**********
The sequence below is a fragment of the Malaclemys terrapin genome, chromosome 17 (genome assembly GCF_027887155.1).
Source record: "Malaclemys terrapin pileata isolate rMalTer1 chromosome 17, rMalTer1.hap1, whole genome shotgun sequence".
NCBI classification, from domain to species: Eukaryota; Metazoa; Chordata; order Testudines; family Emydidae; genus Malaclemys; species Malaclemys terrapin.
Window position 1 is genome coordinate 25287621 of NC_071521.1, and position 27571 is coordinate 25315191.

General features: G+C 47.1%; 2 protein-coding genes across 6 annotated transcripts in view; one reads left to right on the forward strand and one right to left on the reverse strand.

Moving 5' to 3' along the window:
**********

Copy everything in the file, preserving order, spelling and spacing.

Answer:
The sequence below is a fragment of the Malaclemys terrapin genome, chromosome 17 (genome assembly GCF_027887155.1).
Source record: "Malaclemys terrapin pileata isolate rMalTer1 chromosome 17, rMalTer1.hap1, whole genome shotgun sequence".
NCBI classification, from domain to species: Eukaryota; Metazoa; Chordata; order Testudines; family Emydidae; genus Malaclemys; species Malaclemys terrapin.
Window position 1 is genome coordinate 25287621 of NC_071521.1, and position 27571 is coordinate 25315191.

General features: G+C 47.1%; 2 protein-coding genes across 6 annotated transcripts in view; one reads left to right on the forward strand and one right to left on the reverse strand.

Moving 5' to 3' along the window: